Gov. Brown’s plan to put tax extensions on the June ballot may not be dead yet. The so-called GOP 5 — which includes Sen. Sam Blakeslee — could still break with their party to vote in favor of the ballot measures.
Of course, this being Sacramento, they want concessions in exchange.
There’s plenty of precedent for that.
A couple of years ago, then-Sen. Abel Maldonado agreed to cross party lines to vote for a stalled budget. For that, he got an open primary measure on the ballot. That measure wound up passing and could be a game-changer for California politics.
Compared to Maldonado’s short wish list, though, the demands from Blakeslee and company — spending cap, pension reform, regulatory reform, civil service changes and tax reforms designed to lower rates — are enormous.
If they sincerely want to negotiate, they should pare down that list.
Ultimately, Californians deserve the right to vote on whether they’d prefer a combination of taxes and significant budget reductions or a slash-and-burn budget with $26 billion in cuts.
If politicians can make that happen, we’ll recall the 26 billion brickbats en route to the state Capitol.
Cuesta wisely passes on a bad deal
Cuesta College earns a frugal bouquet of day-old daffodils for walking away from a Grover Beach real estate offer that wound up being too good to be true.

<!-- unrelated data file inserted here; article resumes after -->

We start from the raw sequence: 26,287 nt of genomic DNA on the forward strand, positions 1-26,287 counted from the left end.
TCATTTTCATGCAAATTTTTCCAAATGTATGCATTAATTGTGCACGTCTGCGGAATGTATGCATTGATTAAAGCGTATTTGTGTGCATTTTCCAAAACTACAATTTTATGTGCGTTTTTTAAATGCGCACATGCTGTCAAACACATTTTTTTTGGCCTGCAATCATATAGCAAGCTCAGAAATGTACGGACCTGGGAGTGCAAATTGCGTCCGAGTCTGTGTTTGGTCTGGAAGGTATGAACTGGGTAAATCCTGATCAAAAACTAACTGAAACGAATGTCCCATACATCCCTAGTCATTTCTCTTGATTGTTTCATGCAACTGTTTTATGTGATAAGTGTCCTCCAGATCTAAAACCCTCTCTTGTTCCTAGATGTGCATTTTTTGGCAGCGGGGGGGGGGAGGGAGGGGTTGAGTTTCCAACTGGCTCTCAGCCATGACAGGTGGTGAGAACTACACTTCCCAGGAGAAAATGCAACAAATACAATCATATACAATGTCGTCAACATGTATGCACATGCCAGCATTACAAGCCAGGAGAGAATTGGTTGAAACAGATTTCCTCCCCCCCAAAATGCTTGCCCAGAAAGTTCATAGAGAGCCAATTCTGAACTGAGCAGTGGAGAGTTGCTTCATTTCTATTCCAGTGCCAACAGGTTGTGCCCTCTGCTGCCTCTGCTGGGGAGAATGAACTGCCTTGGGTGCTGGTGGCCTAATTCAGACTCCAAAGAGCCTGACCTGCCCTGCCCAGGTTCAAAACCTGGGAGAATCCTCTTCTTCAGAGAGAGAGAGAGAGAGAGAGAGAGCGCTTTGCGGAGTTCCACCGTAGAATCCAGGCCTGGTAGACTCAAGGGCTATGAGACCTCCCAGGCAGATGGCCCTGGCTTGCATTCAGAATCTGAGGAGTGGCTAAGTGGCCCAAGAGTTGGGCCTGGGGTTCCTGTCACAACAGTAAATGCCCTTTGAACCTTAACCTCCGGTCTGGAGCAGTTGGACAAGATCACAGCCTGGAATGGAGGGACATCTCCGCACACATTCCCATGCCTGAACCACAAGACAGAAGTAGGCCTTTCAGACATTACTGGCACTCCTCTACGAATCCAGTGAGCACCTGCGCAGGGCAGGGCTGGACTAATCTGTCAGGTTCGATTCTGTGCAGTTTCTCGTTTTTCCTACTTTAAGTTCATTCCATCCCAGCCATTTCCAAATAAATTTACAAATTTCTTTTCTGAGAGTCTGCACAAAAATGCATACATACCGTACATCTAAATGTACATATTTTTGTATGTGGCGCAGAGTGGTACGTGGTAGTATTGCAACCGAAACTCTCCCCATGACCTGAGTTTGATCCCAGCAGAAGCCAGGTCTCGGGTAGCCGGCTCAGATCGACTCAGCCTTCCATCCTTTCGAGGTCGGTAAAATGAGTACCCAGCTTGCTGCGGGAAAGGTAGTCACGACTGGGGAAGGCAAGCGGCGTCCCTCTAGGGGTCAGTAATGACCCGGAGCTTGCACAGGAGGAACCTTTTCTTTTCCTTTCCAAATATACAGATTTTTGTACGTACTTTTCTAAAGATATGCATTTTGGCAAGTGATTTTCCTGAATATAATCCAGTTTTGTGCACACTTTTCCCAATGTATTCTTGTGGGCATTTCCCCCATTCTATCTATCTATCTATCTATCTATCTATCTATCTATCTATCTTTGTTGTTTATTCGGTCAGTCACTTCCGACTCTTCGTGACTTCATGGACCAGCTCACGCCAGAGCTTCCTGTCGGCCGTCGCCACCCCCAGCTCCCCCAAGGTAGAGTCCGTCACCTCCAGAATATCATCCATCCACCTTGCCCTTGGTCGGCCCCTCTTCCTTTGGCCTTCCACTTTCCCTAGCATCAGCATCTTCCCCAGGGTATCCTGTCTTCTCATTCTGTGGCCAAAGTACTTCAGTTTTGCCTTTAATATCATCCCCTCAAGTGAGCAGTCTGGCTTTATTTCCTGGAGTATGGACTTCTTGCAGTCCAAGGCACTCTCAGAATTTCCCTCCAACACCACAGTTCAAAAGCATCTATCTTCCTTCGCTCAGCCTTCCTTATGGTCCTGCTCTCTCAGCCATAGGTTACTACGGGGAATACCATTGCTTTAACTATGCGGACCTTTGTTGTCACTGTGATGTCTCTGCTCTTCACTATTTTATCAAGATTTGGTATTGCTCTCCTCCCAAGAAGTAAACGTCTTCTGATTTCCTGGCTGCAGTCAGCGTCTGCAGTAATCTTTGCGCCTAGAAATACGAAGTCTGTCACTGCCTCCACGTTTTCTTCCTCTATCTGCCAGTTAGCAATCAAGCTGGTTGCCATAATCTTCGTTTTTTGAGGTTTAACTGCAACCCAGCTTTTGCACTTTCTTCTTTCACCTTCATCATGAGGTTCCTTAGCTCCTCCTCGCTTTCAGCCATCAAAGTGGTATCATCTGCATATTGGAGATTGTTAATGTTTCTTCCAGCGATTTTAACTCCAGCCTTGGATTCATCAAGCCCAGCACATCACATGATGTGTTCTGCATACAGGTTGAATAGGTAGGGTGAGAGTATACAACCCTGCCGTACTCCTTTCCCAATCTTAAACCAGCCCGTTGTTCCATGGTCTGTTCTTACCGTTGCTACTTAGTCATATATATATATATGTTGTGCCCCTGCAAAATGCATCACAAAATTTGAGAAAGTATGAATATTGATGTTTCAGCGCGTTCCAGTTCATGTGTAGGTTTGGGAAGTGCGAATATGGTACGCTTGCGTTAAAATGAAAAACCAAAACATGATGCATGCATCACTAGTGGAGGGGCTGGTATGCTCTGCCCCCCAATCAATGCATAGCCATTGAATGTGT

Cuesta had been negotiating for months to lease a vacant industrial building in Grover Beach for a new South County education center. The building owner had offered to kick in $900,000 to pay for necessary remodeling, and through a Cuesta College Foundation fundraising campaign, private donors were well on their way to contributing another $1.2 million for furniture, equipment and the like.
The owner of the property — S&S Homes — had reportedly entered into a verbal commitment with the college, but later asked for more money. (Brickbat!)
Cuesta officials said no. Good for them. Now, however, Cuesta wants to immediately launch into a search for another site.
We still wonder: What’s the big hurry?
We agree that the goal of opening a stand-alone South County Center is sound. But given the uncertainty of state funding for education at every level, we don’t believe this is the right time to enter into a long-term financial commitment for a center.
Two or three years from now? Maybe.
In the meantime, by all means continue the fundraising campaign for the center. In fact, an extended, more comprehensive campaign could raise awareness and build excitement for the center — and help contribute to its ultimate success.
Parkinson puts in weekend hours
Sheriff Ian Parkinson has been showing up in some une----xpected places. As Tribune writer Cynthia Lambert reported Sunday, Parkinson turned some heads recently when he walked into the sheriff’s main station on a Saturday night. One sergeant, who’s been on the job for 24 years, said it was the first time he’d ever seen a sheriff at the station on a Saturday night.
We don’t know whether that says more about Parkinson or his predecessors, but we’ll offer the new sheriff a bouquet of morning glories and night-blooming jasmine for his round-the-clock commitment to the job.
Let’s hope it’s SOP for future sheriffs.